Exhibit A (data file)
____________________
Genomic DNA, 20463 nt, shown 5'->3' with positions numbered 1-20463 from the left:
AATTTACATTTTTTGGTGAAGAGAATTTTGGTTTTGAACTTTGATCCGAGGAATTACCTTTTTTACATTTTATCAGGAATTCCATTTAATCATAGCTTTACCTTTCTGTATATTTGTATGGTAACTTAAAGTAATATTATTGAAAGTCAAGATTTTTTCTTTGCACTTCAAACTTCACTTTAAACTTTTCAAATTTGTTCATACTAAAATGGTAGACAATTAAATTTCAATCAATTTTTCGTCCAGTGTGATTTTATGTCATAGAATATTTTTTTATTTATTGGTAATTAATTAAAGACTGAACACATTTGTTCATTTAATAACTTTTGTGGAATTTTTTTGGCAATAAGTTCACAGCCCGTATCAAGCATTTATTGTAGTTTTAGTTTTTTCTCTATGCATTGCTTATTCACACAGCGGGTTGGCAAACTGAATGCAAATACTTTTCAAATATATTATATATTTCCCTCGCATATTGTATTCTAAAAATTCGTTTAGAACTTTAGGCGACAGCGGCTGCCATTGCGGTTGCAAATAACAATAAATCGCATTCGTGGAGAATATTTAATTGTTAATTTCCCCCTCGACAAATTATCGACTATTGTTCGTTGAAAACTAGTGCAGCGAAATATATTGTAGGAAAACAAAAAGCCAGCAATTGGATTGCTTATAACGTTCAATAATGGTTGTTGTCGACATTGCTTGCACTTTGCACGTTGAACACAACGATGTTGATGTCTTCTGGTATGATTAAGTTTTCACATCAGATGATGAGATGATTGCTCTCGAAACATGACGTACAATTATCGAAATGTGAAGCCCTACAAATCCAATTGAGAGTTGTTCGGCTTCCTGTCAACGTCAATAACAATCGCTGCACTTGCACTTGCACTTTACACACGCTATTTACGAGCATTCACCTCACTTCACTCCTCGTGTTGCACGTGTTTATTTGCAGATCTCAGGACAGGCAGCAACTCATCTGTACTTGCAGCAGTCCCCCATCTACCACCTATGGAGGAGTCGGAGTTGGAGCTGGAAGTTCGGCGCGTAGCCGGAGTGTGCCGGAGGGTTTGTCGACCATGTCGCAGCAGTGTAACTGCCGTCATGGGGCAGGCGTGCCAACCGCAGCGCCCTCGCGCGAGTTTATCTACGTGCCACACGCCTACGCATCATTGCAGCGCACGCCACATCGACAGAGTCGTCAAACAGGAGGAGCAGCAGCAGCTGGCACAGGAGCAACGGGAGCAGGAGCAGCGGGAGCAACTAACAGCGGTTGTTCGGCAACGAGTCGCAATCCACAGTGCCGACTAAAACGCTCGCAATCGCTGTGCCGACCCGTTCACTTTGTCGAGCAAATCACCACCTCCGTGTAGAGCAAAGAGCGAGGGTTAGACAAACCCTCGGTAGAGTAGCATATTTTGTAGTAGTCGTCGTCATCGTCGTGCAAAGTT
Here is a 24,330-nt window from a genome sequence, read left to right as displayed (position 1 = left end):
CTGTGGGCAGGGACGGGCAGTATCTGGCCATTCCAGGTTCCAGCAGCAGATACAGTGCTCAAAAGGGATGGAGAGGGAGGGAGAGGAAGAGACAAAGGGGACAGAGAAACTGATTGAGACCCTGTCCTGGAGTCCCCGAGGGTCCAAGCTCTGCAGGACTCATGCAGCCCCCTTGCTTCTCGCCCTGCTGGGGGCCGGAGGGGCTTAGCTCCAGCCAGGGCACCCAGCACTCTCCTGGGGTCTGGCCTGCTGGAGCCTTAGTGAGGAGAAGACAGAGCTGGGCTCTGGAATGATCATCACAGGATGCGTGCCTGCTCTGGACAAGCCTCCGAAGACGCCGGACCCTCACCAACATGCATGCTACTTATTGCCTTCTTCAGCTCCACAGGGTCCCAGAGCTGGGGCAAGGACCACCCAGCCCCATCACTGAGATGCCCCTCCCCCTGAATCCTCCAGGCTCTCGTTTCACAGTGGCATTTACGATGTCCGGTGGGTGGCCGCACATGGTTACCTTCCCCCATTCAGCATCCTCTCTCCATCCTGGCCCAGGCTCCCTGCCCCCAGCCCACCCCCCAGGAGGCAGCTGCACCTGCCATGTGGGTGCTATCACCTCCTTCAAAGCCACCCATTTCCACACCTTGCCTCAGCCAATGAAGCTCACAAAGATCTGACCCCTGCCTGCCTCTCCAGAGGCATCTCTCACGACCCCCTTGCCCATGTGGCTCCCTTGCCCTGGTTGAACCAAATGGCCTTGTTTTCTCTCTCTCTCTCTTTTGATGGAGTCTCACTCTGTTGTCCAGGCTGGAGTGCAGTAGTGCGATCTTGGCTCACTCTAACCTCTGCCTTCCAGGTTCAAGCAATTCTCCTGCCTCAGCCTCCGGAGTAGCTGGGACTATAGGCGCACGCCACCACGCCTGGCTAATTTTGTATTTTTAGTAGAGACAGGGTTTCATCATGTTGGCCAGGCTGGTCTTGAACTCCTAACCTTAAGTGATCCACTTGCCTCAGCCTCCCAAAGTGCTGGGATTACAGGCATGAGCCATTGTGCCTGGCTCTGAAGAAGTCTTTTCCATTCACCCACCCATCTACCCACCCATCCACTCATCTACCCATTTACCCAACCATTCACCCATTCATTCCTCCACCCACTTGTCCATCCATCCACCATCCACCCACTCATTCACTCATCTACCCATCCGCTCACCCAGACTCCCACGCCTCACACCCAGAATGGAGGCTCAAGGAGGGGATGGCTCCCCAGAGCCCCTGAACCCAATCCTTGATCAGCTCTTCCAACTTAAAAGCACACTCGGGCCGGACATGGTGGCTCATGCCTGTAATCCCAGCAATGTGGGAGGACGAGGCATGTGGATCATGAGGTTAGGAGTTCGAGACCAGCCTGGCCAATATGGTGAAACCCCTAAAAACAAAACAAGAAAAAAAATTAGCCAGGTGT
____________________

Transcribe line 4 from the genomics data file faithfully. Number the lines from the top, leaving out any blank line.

CTGTGGGCAGGGACGGGCAGTATCTGGCCATTCCAGGTTCCAGCAGCAGATACAGTGCTCAAAAGGGATGGAGAGGGAGGGAGAGGAAGAGACAAAGGGGACAGAGAAACTGATTGAGACCCTGTCCTGGAGTCCCCGAGGGTCCAAGCTCTGCAGGACTCATGCAGCCCCCTTGCTTCTCGCCCTGCTGGGGGCCGGAGGGGCTTAGCTCCAGCCAGGGCACCCAGCACTCTCCTGGGGTCTGGCCTGCTGGAGCCTTAGTGAGGAGAAGACAGAGCTGGGCTCTGGAATGATCATCACAGGATGCGTGCCTGCTCTGGACAAGCCTCCGAAGACGCCGGACCCTCACCAACATGCATGCTACTTATTGCCTTCTTCAGCTCCACAGGGTCCCAGAGCTGGGGCAAGGACCACCCAGCCCCATCACTGAGATGCCCCTCCCCCTGAATCCTCCAGGCTCTCGTTTCACAGTGGCATTTACGATGTCCGGTGGGTGGCCGCACATGGTTACCTTCCCCCATTCAGCATCCTCTCTCCATCCTGGCCCAGGCTCCCTGCCCCCAGCCCACCCCCCAGGAGGCAGCTGCACCTGCCATGTGGGTGCTATCACCTCCTTCAAAGCCACCCATTTCCACACCTTGCCTCAGCCAATGAAGCTCACAAAGATCTGACCCCTGCCTGCCTCTCCAGAGGCATCTCTCACGACCCCCTTGCCCATGTGGCTCCCTTGCCCTGGTTGAACCAAATGGCCTTGTTTTCTCTCTCTCTCTCTTTTGATGGAGTCTCACTCTGTTGTCCAGGCTGGAGTGCAGTAGTGCGATCTTGGCTCACTCTAACCTCTGCCTTCCAGGTTCAAGCAATTCTCCTGCCTCAGCCTCCGGAGTAGCTGGGACTATAGGCGCACGCCACCACGCCTGGCTAATTTTGTATTTTTAGTAGAGACAGGGTTTCATCATGTTGGCCAGGCTGGTCTTGAACTCCTAACCTTAAGTGATCCACTTGCCTCAGCCTCCCAAAGTGCTGGGATTACAGGCATGAGCCATTGTGCCTGGCTCTGAAGAAGTCTTTTCCATTCACCCACCCATCTACCCACCCATCCACTCATCTACCCATTTACCCAACCATTCACCCATTCATTCCTCCACCCACTTGTCCATCCATCCACCATCCACCCACTCATTCACTCATCTACCCATCCGCTCACCCAGACTCCCACGCCTCACACCCAGAATGGAGGCTCAAGGAGGGGATGGCTCCCCAGAGCCCCTGAACCCAATCCTTGATCAGCTCTTCCAACTTAAAAGCACACTCGGGCCGGACATGGTGGCTCATGCCTGTAATCCCAGCAATGTGGGAGGACGAGGCATGTGGATCATGAGGTTAGGAGTTCGAGACCAGCCTGGCCAATATGGTGAAACCCCTAAAAACAAAACAAGAAAAAAAATTAGCCAGGTGT